AMA calls for Australian leadership to address the global health impacts of climate change
The AMA has released an updated Position Statement on Climate Change and Human Health (Revised 2015). The updated Position Statement takes account of the most recent scientific evidence, and focuses on the health impacts of climate change, and the need for Australia to plan for the major impacts, which includes reducing greenhouse gas emissions.
The AMA believes that the Australian government must show leadership on addressing climate change and is urging the Government to go to the United Nations Climate Change Conference in December in Paris with emission reduction targets that represent Australia’s fair share of global greenhouse gas emissions.
The AMA Position Statement on Climate Change and Human Health (Revised 2015) states that:
- Australia should adopt mitigation targets within an Australian carbon budget that represents Australia’s fair share of global greenhouse gas emissions, under the principle of common but differential responsibilities.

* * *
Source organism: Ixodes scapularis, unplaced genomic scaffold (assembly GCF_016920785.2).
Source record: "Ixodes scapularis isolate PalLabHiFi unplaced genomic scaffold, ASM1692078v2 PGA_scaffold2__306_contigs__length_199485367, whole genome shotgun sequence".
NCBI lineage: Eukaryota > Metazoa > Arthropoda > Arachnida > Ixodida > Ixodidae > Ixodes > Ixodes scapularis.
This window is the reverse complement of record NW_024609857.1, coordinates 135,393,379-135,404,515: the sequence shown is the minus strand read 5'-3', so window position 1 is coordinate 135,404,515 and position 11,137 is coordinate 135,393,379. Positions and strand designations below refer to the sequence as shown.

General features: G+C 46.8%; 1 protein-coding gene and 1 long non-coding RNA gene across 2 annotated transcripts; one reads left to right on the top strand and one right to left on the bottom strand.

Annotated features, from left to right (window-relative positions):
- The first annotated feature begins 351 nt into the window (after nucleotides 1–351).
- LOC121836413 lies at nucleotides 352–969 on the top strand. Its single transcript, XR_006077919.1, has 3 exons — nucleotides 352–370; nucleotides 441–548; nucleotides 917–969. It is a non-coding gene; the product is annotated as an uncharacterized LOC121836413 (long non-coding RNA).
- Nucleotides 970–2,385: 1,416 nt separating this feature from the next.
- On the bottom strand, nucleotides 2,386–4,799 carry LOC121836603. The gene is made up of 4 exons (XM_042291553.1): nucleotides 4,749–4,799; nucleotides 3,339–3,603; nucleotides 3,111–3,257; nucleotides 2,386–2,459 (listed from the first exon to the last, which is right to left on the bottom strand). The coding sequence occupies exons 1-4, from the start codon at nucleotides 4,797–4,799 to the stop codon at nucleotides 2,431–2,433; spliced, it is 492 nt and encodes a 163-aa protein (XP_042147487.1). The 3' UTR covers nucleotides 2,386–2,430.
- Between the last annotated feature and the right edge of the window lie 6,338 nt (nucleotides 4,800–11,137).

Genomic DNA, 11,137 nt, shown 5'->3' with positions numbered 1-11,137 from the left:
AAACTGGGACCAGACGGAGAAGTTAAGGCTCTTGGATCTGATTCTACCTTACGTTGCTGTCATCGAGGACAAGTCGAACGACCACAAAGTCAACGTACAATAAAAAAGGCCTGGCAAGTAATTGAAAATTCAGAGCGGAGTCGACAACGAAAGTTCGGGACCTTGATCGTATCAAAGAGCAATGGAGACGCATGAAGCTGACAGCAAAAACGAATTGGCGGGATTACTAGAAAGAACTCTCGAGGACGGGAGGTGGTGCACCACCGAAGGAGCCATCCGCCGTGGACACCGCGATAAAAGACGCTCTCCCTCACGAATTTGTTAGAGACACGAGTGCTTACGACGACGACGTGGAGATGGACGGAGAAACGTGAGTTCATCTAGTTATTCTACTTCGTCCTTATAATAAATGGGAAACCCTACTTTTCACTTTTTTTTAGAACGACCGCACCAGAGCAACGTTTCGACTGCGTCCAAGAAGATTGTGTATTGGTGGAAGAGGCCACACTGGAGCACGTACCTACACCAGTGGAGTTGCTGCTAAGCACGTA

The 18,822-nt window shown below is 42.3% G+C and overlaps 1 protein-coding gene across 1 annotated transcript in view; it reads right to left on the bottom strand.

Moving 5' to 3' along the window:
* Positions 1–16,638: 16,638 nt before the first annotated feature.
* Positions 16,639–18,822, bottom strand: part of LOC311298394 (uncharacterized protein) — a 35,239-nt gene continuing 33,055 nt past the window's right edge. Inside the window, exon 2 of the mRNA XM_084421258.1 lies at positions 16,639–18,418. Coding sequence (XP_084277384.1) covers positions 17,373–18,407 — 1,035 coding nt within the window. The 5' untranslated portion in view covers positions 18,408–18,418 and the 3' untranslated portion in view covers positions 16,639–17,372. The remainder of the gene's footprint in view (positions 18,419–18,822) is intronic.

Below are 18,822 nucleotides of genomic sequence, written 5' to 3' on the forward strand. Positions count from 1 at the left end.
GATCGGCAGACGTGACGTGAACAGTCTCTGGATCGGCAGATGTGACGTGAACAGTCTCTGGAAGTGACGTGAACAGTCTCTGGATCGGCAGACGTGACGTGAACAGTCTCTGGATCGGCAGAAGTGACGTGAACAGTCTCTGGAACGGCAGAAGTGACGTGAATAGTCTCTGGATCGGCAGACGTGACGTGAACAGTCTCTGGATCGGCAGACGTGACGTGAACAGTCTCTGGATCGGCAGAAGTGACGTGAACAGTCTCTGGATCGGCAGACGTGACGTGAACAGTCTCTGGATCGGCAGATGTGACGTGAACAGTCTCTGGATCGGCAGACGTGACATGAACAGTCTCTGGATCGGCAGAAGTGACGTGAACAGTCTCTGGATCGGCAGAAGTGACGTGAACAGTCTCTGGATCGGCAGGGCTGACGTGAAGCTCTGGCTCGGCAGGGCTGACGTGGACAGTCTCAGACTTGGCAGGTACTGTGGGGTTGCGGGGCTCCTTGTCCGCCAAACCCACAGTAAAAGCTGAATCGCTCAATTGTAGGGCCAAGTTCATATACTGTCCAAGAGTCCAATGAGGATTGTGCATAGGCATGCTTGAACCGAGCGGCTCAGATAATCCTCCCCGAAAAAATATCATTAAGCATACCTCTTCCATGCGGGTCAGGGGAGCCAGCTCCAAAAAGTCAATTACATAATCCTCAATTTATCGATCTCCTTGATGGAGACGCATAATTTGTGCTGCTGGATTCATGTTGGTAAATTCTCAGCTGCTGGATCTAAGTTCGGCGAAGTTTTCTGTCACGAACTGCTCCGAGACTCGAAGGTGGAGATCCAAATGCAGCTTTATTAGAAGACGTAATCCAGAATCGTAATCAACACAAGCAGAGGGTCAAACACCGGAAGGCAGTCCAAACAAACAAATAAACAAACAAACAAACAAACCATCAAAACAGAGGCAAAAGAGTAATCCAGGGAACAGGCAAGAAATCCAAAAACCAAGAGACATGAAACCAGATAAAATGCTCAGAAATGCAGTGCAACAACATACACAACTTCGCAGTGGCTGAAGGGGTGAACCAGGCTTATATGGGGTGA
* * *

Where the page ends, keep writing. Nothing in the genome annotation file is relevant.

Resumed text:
- Renewable energy presents relative benefits compared to fossil fuels with regard to air pollution and health. Therefore, active transition from fossil fuels to renewable energy sources should be considered.
- Decarbonisation of the economy can potentially result in unemployment and subsequent adverse health impacts. The transition of workers displaced from carbon intensive industries must be effectively managed.
- Regional and national collaboration across all sectors, including a comprehensive and broad-reaching adaptation plan is necessary to reduce the health impacts of climate change. This requires a National Strategy for Health and Climate Change.
- There should be greater education and awareness of the health impacts of climate change, and the public health benefits of mitigation and adaptation.
- Climate policies can have public health benefits beyond their intended impact on the climate. These health benefits should be promoted as a public health opportunity, with significant potential to offset some costs associated with addressing climate change.